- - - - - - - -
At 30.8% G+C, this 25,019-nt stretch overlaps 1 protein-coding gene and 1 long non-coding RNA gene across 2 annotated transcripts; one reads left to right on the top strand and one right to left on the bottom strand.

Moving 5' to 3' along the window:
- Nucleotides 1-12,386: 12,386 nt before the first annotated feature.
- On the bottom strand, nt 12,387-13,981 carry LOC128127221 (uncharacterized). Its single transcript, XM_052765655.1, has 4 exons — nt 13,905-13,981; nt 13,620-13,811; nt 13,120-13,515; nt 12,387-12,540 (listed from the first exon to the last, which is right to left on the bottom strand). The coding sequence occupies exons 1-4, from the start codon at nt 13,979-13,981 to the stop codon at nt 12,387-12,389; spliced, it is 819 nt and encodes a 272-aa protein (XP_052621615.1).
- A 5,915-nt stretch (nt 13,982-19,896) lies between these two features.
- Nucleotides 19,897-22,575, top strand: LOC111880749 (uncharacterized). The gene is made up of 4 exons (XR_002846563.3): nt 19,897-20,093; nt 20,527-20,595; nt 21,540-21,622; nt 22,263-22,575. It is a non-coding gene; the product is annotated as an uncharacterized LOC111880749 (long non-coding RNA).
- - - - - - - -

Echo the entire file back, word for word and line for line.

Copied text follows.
At 30.8% G+C, this 25,019-nt stretch overlaps 1 protein-coding gene and 1 long non-coding RNA gene across 2 annotated transcripts; one reads left to right on the top strand and one right to left on the bottom strand.

Moving 5' to 3' along the window:
- Nucleotides 1-12,386: 12,386 nt before the first annotated feature.
- On the bottom strand, nt 12,387-13,981 carry LOC128127221 (uncharacterized). Its single transcript, XM_052765655.1, has 4 exons — nt 13,905-13,981; nt 13,620-13,811; nt 13,120-13,515; nt 12,387-12,540 (listed from the first exon to the last, which is right to left on the bottom strand). The coding sequence occupies exons 1-4, from the start codon at nt 13,979-13,981 to the stop codon at nt 12,387-12,389; spliced, it is 819 nt and encodes a 272-aa protein (XP_052621615.1).
- A 5,915-nt stretch (nt 13,982-19,896) lies between these two features.
- Nucleotides 19,897-22,575, top strand: LOC111880749 (uncharacterized). The gene is made up of 4 exons (XR_002846563.3): nt 19,897-20,093; nt 20,527-20,595; nt 21,540-21,622; nt 22,263-22,575. It is a non-coding gene; the product is annotated as an uncharacterized LOC111880749 (long non-coding RNA).